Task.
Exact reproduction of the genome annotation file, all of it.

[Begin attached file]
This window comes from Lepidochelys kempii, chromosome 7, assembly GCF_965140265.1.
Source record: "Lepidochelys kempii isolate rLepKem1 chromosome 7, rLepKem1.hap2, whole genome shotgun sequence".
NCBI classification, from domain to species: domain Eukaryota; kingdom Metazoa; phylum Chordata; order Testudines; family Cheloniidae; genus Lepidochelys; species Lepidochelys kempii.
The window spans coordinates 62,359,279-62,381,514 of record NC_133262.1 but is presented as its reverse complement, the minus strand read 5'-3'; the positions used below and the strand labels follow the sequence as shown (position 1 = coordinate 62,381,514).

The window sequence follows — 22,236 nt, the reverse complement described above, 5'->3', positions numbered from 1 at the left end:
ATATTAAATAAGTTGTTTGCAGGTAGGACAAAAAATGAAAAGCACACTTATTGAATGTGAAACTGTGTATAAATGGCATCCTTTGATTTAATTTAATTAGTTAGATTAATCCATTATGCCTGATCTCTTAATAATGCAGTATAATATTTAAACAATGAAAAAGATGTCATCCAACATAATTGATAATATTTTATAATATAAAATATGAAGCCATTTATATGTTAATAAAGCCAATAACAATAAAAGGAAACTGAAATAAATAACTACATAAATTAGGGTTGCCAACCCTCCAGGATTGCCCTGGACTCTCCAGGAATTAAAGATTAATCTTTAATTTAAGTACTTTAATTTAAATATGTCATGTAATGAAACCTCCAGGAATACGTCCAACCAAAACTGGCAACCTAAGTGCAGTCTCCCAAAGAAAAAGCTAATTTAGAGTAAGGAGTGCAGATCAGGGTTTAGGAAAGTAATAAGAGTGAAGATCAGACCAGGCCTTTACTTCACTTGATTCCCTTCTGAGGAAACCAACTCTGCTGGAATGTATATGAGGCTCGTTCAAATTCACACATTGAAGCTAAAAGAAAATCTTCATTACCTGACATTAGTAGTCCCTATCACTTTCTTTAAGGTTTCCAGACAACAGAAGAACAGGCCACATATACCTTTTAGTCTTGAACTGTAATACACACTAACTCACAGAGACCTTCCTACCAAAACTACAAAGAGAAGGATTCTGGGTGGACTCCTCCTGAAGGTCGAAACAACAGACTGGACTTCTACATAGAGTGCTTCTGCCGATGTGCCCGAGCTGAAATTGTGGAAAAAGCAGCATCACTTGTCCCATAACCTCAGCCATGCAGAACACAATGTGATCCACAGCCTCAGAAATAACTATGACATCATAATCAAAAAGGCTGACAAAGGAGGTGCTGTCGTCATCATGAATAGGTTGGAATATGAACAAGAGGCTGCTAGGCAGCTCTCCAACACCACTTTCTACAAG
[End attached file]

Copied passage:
This window comes from Lepidochelys kempii, chromosome 7, assembly GCF_965140265.1.
Source record: "Lepidochelys kempii isolate rLepKem1 chromosome 7, rLepKem1.hap2, whole genome shotgun sequence".
NCBI classification, from domain to species: domain Eukaryota; kingdom Metazoa; phylum Chordata; order Testudines; family Cheloniidae; genus Lepidochelys; species Lepidochelys kempii.
The window spans coordinates 62,359,279-62,381,514 of record NC_133262.1 but is presented as its reverse complement, the minus strand read 5'-3'; the positions used below and the strand labels follow the sequence as shown (position 1 = coordinate 62,381,514).

The window sequence follows — 22,236 nt, the reverse complement described above, 5'->3', positions numbered from 1 at the left end:
ATATTAAATAAGTTGTTTGCAGGTAGGACAAAAAATGAAAAGCACACTTATTGAATGTGAAACTGTGTATAAATGGCATCCTTTGATTTAATTTAATTAGTTAGATTAATCCATTATGCCTGATCTCTTAATAATGCAGTATAATATTTAAACAATGAAAAAGATGTCATCCAACATAATTGATAATATTTTATAATATAAAATATGAAGCCATTTATATGTTAATAAAGCCAATAACAATAAAAGGAAACTGAAATAAATAACTACATAAATTAGGGTTGCCAACCCTCCAGGATTGCCCTGGACTCTCCAGGAATTAAAGATTAATCTTTAATTTAAGTACTTTAATTTAAATATGTCATGTAATGAAACCTCCAGGAATACGTCCAACCAAAACTGGCAACCTAAGTGCAGTCTCCCAAAGAAAAAGCTAATTTAGAGTAAGGAGTGCAGATCAGGGTTTAGGAAAGTAATAAGAGTGAAGATCAGACCAGGCCTTTACTTCACTTGATTCCCTTCTGAGGAAACCAACTCTGCTGGAATGTATATGAGGCTCGTTCAAATTCACACATTGAAGCTAAAAGAAAATCTTCATTACCTGACATTAGTAGTCCCTATCACTTTCTTTAAGGTTTCCAGACAACAGAAGAACAGGCCACATATACCTTTTAGTCTTGAACTGTAATACACACTAACTCACAGAGACCTTCCTACCAAAACTACAAAGAGAAGGATTCTGGGTGGACTCCTCCTGAAGGTCGAAACAACAGACTGGACTTCTACATAGAGTGCTTCTGCCGATGTGCCCGAGCTGAAATTGTGGAAAAAGCAGCATCACTTGTCCCATAACCTCAGCCATGCAGAACACAATGTGATCCACAGCCTCAGAAATAACTATGACATCATAATCAAAAAGGCTGACAAAGGAGGTGCTGTCGTCATCATGAATAGGTTGGAATATGAACAAGAGGCTGCTAGGCAGCTCTCCAACACCACTTTCTACAAG